Over the past few years, I've embarked upon a project to examine the feasibility of urban gardening. I've installed a hydroponic garden, aeroponic garden, some vertical gardens and a number of 'earth boxes' in my modest 100 sq. ft patio area. Over the years, this garden has been a mini cornucopia of tomatoes, peppers, herbs, lettuces, kale, broccoli, artichokes, peas, beans and many other produce staples. It largely provides most greens for my two-person household as well as beautiful flowers for the local hummingbirds. The urban gardening started in around 2007 when I began growing tomatoes. Since then, I initially added raised-bed planters as well as hanging planters for herbs.
In 2009, I added a hydroponic garden which has proven to grow certain greens and tomatoes more robustly than my soil-based gardens. The one drawback is that the gravel in the containers did not work well after one harvest and had to be replaced with hydroton clay balls as the growing medium. Hydroponic arrangements such as this one use a bit more water and nutrients than other designs that I've seen.
In 2013, I've added some vertical gardens, including a aeroponic "Tower Garden" and some vertical tomato planters. I've been very impressed with the Tower Garden's performance in growing leafy vegetables and herbs. Most recently, I've begun experimenting with fruiting plants, such as squash and cucumbers in this aeroponic planter and comparing its growth to the same plants in my hydroponic and soil-based planters. To see a 2-minute video of the garden on April 19, 2013, click here. You will see tomatoes (that grew through the winter), peas, lettuces, broccoli/brussel sprouts, assorted greens, edible flowers and assorted other vegies. Oh, and the obligatory hummingbird flowers! In the 2013 summer, I grew tomatoes, beans, squash, cucumbers, peppers, some root vegetables and summer greens. The cucumbers and squash got hit hard by powdery mildew, but the others thrived.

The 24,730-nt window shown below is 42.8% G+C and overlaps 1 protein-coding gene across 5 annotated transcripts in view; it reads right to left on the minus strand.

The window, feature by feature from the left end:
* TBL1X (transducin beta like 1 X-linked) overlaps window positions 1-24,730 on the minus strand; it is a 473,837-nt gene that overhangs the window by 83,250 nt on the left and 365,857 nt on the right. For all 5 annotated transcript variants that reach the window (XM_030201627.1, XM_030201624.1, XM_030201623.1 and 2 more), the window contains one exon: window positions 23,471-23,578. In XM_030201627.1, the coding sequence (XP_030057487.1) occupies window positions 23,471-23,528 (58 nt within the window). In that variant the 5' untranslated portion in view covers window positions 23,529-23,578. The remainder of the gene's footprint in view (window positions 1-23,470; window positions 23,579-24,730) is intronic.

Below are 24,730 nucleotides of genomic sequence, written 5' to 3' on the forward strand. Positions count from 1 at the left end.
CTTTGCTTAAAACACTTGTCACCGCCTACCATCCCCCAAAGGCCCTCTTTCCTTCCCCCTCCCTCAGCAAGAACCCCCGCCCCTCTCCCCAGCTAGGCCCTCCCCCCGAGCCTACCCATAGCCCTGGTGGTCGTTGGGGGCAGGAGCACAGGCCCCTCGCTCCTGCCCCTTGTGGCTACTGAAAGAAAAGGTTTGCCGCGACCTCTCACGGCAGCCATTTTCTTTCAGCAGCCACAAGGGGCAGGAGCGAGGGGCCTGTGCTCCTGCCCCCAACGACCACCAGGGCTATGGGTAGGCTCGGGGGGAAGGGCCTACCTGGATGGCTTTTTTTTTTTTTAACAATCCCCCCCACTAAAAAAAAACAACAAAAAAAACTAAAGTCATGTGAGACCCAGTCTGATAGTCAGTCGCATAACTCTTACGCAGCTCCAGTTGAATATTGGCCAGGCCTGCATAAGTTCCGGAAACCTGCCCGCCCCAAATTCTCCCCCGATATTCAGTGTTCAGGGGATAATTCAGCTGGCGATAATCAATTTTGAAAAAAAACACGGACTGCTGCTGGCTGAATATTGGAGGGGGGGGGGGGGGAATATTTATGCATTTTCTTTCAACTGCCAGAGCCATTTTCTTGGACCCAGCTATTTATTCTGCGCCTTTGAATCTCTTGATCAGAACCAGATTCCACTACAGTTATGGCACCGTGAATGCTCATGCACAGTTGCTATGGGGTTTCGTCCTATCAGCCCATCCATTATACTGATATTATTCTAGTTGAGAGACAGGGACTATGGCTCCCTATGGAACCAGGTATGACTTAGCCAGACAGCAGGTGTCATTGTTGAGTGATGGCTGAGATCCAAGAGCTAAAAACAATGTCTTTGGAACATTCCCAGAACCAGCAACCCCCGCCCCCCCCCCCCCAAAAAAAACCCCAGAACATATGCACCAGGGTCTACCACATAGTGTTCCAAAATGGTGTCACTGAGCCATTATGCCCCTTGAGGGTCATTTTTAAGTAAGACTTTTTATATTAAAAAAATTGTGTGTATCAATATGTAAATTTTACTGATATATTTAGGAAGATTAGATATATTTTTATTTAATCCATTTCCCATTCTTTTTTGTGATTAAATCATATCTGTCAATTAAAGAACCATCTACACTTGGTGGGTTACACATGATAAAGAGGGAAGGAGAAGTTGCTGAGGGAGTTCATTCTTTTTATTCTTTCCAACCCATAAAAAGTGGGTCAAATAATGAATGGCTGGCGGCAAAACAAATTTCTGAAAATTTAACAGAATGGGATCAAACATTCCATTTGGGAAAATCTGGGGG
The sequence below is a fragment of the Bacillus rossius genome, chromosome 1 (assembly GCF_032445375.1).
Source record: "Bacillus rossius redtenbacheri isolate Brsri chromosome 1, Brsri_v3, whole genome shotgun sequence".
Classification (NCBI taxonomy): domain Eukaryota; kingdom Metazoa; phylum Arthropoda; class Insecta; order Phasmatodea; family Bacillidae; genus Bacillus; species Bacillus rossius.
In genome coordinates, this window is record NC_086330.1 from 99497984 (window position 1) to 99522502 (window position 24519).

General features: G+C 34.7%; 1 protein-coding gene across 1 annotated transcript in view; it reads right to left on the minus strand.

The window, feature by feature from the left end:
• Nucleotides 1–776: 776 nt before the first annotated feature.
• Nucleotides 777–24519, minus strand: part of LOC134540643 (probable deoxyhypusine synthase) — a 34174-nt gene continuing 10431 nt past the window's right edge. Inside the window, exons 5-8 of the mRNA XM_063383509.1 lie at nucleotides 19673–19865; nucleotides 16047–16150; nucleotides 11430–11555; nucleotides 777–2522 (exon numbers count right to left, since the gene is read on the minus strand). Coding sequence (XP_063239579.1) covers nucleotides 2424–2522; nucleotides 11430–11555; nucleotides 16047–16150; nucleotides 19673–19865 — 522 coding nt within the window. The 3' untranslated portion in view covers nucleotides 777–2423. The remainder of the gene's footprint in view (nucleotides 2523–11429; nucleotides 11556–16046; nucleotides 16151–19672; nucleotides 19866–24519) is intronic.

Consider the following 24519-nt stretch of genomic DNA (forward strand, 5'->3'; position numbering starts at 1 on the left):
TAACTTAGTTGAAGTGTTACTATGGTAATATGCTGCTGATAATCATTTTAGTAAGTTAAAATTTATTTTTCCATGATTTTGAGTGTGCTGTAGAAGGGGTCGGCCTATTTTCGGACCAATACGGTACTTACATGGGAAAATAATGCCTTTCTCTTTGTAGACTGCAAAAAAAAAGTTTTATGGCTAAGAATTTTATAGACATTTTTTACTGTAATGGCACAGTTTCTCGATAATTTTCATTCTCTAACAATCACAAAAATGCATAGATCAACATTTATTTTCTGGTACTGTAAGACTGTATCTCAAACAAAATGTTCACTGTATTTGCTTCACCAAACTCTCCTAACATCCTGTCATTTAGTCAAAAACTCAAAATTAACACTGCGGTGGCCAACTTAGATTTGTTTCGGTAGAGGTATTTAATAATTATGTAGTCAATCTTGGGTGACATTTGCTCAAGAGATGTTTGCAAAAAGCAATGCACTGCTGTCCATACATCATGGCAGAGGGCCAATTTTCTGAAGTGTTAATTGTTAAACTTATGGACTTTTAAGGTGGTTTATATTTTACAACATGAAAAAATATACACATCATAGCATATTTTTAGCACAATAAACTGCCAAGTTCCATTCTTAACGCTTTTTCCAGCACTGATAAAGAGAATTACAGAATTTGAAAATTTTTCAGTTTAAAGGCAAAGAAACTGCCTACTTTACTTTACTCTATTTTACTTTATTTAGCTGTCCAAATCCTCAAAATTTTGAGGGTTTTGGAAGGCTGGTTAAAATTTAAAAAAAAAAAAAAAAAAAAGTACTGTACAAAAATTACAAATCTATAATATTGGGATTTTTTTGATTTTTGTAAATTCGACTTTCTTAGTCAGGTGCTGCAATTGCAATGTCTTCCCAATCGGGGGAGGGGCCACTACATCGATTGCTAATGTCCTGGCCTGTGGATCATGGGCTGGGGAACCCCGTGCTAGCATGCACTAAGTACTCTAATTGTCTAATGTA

As of 2015, the horizontal hydroponic has been replaced by a Tower Garden and the entire backyard is producing enough herbs and vegetables to feed two people fairly comfortably, as well as a host of hummingbirds, butterflies, orioles, and other birds.